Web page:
From authoring books such as Women Who Work to developing the Trump administration's paid family leave policy, Ivanka Trump has positioned herself as an advocate for women in the workplace. And while her endeavors up until now have been largely concentrated at home, she's taking those efforts abroad by helping roll out a new financing and policy facility with the World Bank aimed at helping female-led businesses in developing countries.
In late April, the first daughter announced that she planned to create a fund to help female entrepreneurs around the globe. Now, a little over two months later, those plans have become a reality with the Women Entrepreneurs Finance Initiative (We-Fi.)
World Bank Group President Jim Yong Kim made the announcement at the G20 summit in Germany on Saturday.
"Empowering women economically is a moral issue, but it’s also a critical economic issue," Kim said at an event about female entrepreneurship. "No country, organization, or economy can reach its full potential and meet the challenges of the 21st century without the full and equal participation of women and men."
A senior White House official told reporters on Friday that the scale and mission of the Women Entrepreneurs Finance Initiative is highly unique, because there have not been previous facilities of this type that attend to the needs of women-led ventures.
Some of the challenges female entrepreneurs disproportionally face around the world include a lack of capital and access to technology, the absence of a strong network, and in many cases, policy obstacles that make it difficult for them to own a venture and further develop it.
"Worldwide, women-owned entities represent more than 30% of formal registered businesses, but 70% of women-owned small and medium enterprises in developing countries are either shut out of financial institutions or can’t get the capital they need," Kim said.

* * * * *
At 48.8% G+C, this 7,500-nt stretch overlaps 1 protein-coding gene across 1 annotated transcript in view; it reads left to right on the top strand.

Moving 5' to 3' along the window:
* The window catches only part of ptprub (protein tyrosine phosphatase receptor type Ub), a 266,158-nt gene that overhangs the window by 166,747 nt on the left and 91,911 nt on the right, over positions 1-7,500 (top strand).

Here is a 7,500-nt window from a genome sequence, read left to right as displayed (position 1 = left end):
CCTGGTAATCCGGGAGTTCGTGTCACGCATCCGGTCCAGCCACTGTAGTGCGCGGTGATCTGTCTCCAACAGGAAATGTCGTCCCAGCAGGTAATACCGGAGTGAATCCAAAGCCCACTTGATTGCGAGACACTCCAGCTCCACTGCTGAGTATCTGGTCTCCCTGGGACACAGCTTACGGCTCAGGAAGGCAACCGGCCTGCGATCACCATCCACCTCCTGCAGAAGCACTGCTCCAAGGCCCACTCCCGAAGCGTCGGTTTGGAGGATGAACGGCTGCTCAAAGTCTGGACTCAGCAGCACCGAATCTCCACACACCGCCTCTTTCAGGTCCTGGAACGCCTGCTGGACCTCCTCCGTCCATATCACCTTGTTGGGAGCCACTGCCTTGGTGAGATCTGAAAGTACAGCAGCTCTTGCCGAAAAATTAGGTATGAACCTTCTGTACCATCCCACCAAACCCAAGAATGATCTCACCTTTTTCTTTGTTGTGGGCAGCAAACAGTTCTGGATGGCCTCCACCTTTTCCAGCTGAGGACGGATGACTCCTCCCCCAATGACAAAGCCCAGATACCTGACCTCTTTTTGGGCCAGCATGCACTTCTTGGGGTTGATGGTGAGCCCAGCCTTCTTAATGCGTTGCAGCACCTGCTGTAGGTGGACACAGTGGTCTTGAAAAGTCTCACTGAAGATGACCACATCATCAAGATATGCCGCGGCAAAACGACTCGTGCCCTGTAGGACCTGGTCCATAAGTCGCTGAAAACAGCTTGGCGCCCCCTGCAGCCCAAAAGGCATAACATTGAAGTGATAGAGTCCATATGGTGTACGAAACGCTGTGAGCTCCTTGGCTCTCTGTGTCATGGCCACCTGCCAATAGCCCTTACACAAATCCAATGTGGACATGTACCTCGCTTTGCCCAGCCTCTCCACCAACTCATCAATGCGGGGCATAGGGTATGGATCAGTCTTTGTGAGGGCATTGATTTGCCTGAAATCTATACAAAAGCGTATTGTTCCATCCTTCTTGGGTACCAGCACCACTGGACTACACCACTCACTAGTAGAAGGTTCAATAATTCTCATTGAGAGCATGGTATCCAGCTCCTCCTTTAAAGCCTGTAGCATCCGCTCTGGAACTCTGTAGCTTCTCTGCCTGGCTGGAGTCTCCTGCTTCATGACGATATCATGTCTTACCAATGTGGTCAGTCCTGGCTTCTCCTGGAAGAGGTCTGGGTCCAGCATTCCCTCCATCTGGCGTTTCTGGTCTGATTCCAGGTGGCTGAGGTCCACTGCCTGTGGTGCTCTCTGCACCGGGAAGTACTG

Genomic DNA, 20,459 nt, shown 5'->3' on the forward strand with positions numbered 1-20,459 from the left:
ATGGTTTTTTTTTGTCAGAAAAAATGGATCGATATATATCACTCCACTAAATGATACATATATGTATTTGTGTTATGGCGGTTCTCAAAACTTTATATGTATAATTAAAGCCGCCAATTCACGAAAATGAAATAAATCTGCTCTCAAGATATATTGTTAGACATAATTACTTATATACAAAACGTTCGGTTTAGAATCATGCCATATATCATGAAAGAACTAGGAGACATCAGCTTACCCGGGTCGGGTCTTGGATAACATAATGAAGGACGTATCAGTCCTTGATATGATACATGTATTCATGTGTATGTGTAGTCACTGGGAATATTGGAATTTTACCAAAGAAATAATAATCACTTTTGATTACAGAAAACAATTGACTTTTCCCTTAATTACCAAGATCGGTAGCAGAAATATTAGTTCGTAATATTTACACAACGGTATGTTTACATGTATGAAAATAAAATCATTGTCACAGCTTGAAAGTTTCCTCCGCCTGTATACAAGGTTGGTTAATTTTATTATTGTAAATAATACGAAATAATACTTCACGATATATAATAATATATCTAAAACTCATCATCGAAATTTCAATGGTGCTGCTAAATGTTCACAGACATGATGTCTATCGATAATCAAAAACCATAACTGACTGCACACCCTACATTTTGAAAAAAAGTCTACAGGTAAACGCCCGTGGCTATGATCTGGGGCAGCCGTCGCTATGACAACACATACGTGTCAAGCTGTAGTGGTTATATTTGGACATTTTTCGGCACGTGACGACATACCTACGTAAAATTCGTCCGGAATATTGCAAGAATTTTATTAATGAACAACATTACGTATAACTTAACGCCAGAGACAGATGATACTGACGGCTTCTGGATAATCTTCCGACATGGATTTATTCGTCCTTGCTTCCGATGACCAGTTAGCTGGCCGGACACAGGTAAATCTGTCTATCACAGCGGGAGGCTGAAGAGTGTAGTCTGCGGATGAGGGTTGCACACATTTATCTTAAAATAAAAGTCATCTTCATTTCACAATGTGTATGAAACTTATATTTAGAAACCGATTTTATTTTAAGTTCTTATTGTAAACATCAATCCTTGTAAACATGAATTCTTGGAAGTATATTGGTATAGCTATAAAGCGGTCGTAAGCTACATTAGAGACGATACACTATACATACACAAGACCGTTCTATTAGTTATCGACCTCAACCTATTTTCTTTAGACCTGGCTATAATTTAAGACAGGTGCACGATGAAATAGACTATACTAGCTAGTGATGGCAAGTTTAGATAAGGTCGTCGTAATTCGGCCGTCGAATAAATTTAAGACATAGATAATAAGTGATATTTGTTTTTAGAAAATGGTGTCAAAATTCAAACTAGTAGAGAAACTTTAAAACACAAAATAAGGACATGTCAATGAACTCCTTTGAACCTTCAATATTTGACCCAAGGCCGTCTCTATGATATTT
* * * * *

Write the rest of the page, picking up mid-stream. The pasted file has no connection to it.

The Women Entrepreneurs Finance Initiative counts with $1 billion in financing, which would be used to provide resources to female job creators. The organization hopes than in turn these efforts would increase the percentage of female labor participation globally. (A recent study analyzing workforce statistics of 114 countries found that women's median share of the labor force is about 45.4%.)
The key aspects of the initiative are to provide mentorship, financial, and market opportunities to female entrepreneurs. There will also be space to invest in programs that support women-led businesses.
According to the World Bank, fundraising efforts for the project exceeded the organization's goals.
Germany, Saudi Arabia, the United States, and the United Arab Emirates are the first countries to make donations to the project. President Trump announced that the U.S. will make a $50 million contribution. It also had been previously reported that Saudi Arabia and the U.A.E pledged a combined $100 million to the fund during Trump's first foreign trip in May.
Even though the first daughter is the architect behind the initiative, a senior White House official said she won't be involved in fundraising efforts. However, Trump will continue to champion the facility as an advocate.